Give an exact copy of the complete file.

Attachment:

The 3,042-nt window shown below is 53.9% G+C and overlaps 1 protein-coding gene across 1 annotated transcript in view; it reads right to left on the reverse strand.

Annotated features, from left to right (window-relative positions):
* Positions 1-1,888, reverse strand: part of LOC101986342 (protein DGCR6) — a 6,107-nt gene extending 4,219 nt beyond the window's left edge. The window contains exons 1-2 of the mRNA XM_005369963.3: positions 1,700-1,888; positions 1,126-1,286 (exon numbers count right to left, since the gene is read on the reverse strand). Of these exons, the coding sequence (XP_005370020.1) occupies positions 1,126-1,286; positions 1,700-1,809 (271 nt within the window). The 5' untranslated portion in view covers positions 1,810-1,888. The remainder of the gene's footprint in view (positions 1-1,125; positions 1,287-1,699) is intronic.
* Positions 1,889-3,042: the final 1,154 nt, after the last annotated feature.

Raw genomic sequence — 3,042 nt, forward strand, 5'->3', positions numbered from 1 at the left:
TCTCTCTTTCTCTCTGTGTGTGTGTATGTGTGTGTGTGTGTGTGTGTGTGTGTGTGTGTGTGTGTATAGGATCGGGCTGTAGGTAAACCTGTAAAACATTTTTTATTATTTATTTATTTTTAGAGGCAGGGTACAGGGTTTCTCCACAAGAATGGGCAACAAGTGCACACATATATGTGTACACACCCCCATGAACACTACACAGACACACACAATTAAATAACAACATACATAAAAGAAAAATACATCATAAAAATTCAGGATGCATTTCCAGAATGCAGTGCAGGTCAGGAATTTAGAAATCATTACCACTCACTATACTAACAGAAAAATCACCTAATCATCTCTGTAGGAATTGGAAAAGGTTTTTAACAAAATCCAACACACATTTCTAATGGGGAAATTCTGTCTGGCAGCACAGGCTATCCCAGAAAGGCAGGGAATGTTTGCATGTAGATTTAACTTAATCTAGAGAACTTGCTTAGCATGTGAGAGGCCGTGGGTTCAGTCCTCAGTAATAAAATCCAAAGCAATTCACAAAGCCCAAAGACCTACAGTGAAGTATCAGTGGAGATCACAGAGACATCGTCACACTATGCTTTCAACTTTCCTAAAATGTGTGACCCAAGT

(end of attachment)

The 3,042-nt window shown below is 53.9% G+C and overlaps 1 protein-coding gene across 1 annotated transcript in view; it reads right to left on the reverse strand.

Annotated features, from left to right (window-relative positions):
* Positions 1-1,888, reverse strand: part of LOC101986342 (protein DGCR6) — a 6,107-nt gene extending 4,219 nt beyond the window's left edge. The window contains exons 1-2 of the mRNA XM_005369963.3: positions 1,700-1,888; positions 1,126-1,286 (exon numbers count right to left, since the gene is read on the reverse strand). Of these exons, the coding sequence (XP_005370020.1) occupies positions 1,126-1,286; positions 1,700-1,809 (271 nt within the window). The 5' untranslated portion in view covers positions 1,810-1,888. The remainder of the gene's footprint in view (positions 1-1,125; positions 1,287-1,699) is intronic.
* Positions 1,889-3,042: the final 1,154 nt, after the last annotated feature.

Raw genomic sequence — 3,042 nt, forward strand, 5'->3', positions numbered from 1 at the left:
TCTCTCTTTCTCTCTGTGTGTGTGTATGTGTGTGTGTGTGTGTGTGTGTGTGTGTGTGTGTGTGTATAGGATCGGGCTGTAGGTAAACCTGTAAAACATTTTTTATTATTTATTTATTTTTAGAGGCAGGGTACAGGGTTTCTCCACAAGAATGGGCAACAAGTGCACACATATATGTGTACACACCCCCATGAACACTACACAGACACACACAATTAAATAACAACATACATAAAAGAAAAATACATCATAAAAATTCAGGATGCATTTCCAGAATGCAGTGCAGGTCAGGAATTTAGAAATCATTACCACTCACTATACTAACAGAAAAATCACCTAATCATCTCTGTAGGAATTGGAAAAGGTTTTTAACAAAATCCAACACACATTTCTAATGGGGAAATTCTGTCTGGCAGCACAGGCTATCCCAGAAAGGCAGGGAATGTTTGCATGTAGATTTAACTTAATCTAGAGAACTTGCTTAGCATGTGAGAGGCCGTGGGTTCAGTCCTCAGTAATAAAATCCAAAGCAATTCACAAAGCCCAAAGACCTACAGTGAAGTATCAGTGGAGATCACAGAGACATCGTCACACTATGCTTTCAACTTTCCTAAAATGTGTGACCCAAGT